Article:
The beet seed sold in the United States is produced in California, the Middle States, England and France. A small percentage of market gardeners grow their own seed. As the plant is biennial, in order to produce seed the roots must be preserved over winter (325) and planted in the spring as soon as the ground can be prepared. The seed plants grow to the height of about 4 feet and branch profusely; therefore the roots should be planted about 2x3 feet apart.

With careful, intelligent selection, superior types may be developed and maintained.

The seed of the beet is really not a seed, but a fruit, usually containing several seeds and surrounded by a corky pericarp. These characteristics of the seed should be well understood by planters in order to sow properly. As each so-called seed may produce several plants, care must be exercised to avoid sowing too thickly. The corky covering requires a liberal and constant supply of moisture to insure germination.

The soil must be well prepared. Fall plowing is often an advantage for the early crop. Smoothing harrows or other tools should be used until a fine and moist seed bed is ready for sowing.

The early varieties are sown as soon in the spring as the ground can be prepared. From six to eight weeks are required for the roots to attain a marketable size. Under favorable conditions the early varieties are ready for market in the North by June 1. Succession plantings of oval and turnip-shaped beets may be made until the middle of August. Long and half-long varieties should be sown in May, as about five months are required for them to reach maturity. While the long types are used to a considerable extent, oval and turnip-shaped varieties are more popular as well as more profitable for the late crop, because they do not need to be sown until after the ground has produced one or two cash crops of other vegetables, and they are also preferred on the market.

The distance between rows will depend mainly upon whether the cultivating is to be done with a hand wheel hoe or a horse cultivator. Twelve inches between the rows is the standard distance for wheel hoe cultivation, although many prefer about 15 inches. When horses are to be used, the spacing varies from 24 to 30 inches. A very successful grower allows only 18 inches between rows and cultivates with a small mule.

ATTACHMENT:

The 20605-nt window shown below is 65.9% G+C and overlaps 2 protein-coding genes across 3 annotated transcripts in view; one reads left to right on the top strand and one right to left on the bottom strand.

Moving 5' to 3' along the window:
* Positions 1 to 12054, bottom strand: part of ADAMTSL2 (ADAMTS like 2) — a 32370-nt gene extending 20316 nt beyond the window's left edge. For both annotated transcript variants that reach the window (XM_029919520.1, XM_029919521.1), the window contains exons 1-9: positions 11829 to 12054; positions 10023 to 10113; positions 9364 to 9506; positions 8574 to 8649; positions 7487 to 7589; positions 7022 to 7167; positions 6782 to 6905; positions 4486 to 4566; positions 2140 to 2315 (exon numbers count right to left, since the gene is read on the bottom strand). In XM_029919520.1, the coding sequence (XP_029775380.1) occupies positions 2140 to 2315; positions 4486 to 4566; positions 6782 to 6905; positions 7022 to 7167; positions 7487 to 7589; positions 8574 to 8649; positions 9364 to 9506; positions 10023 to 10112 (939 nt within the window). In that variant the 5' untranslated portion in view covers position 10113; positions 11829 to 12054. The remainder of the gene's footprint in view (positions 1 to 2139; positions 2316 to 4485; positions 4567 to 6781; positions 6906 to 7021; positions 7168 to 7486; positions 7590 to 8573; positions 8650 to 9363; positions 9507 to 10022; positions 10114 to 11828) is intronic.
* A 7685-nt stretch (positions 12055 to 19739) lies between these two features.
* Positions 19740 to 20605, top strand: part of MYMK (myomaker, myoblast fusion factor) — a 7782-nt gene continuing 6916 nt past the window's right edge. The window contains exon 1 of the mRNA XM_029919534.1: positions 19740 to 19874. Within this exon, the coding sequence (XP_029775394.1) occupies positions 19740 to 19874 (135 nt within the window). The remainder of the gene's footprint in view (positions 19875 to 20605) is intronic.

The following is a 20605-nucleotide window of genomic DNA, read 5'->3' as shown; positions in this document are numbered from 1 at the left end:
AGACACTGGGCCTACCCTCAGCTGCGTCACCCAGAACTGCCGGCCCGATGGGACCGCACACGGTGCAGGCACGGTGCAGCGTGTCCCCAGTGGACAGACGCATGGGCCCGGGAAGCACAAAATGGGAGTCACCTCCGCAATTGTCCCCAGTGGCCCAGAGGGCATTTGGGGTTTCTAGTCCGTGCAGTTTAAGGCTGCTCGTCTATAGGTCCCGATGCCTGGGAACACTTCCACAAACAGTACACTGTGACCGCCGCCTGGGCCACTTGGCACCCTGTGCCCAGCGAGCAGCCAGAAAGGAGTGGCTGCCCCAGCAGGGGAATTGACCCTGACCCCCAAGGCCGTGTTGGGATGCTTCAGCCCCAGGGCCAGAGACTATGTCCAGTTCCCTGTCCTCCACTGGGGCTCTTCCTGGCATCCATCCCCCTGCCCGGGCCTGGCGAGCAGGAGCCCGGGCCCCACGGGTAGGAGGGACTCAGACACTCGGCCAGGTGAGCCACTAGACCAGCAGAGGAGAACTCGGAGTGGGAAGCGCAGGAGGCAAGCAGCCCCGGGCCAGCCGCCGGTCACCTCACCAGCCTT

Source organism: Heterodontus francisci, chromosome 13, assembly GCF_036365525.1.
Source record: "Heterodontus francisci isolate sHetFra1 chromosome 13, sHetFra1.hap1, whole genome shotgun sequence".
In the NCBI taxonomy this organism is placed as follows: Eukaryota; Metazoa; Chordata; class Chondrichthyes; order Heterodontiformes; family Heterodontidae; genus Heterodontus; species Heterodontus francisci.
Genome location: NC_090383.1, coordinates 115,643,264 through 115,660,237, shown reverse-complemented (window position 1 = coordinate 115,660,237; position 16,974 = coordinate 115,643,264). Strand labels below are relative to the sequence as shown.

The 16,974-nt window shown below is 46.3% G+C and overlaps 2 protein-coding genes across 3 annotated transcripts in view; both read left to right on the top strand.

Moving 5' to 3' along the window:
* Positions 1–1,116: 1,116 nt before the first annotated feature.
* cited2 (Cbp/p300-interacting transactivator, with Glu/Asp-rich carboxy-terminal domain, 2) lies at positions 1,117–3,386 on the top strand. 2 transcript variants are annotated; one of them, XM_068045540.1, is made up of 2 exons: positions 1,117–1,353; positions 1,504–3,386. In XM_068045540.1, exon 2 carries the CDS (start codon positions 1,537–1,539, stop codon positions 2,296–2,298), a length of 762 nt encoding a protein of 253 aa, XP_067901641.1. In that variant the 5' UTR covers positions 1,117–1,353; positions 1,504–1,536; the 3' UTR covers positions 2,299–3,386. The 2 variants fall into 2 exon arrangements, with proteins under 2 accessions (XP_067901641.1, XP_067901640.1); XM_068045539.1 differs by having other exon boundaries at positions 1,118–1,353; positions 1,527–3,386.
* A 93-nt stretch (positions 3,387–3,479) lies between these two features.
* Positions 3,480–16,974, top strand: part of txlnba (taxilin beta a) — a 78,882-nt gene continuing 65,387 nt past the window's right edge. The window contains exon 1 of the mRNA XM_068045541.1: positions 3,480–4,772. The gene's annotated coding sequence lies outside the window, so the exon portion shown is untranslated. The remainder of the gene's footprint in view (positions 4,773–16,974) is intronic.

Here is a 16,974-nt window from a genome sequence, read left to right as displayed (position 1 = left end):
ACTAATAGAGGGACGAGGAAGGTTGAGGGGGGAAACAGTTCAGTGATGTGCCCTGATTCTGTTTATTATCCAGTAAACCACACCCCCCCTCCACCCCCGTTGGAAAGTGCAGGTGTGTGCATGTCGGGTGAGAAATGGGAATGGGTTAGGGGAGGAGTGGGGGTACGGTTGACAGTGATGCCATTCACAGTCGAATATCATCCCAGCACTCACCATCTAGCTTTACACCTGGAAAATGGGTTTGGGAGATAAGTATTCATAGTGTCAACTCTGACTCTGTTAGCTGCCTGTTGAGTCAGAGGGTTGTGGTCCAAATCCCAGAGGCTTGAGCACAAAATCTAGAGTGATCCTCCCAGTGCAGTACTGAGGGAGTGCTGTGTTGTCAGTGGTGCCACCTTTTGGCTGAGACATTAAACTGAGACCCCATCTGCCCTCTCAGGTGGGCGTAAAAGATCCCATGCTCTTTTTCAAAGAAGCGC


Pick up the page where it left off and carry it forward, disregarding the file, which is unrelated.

The distance between plants in the row should be governed by the variety and the size of beets desired for market. In planting small-topped varieties, to be sold when the roots are 1 1/2 to 2 inches in diameter, 2 or 3 inches apart in the row will be sufficient space. The larger-rooted varieties which are permitted to grow to maturity should be spaced 5 or 6 inches apart.

Some growers prefer to sow thickly, especially in the early spring. This may be done for several purposes, viz., (1) to insure a good stand of plants, (2) to make certain of enough plants, even if the first to germinate should be killed by frost, (3) to provide a surplus for transplanting, (4) to provide a surplus for greens.


Thinning is very generally practiced in beet culture. The best plan is to attend to this work before the plants are injured by crowding. Many growers, however, prefer to wait until the plants are 6 to 8 inches high, when the ones removed are used for greens.

Ten seeds to the foot of furrow, or 1 ounce to 75 or 100 feet of drill (5 to 7 pounds an acre), should insure a perfect stand. One inch of covering is sufficient in moist soils. The seeds may be sown with a drill, although their angular form is not conducive to uniform distribution. Drills with effective agitators are best adapted to this seed. It is important that the soil be firmed well by the wheel of the drill or by other means. This is especially necessary when there is lack of soil moisture. Beet seeds do not germinate as promptly as many other garden seeds, and a few radish seeds are sometimes sown with them to mark the rows so cultivation may begin early.

Beets do not transplant as readily as many other vegetables, but it is common to reset the thinned plants and to sow under glass, and then set the plants in the open when conditions are favorable. If advantage is taken of a moist soil and of cool, cloudy weather, the operation will be satisfactory. When the work is properly managed there is a gain of possibly two weeks in time of maturity over sowings made in the open. The seed may be sown four or five weeks before the time of planting in the field.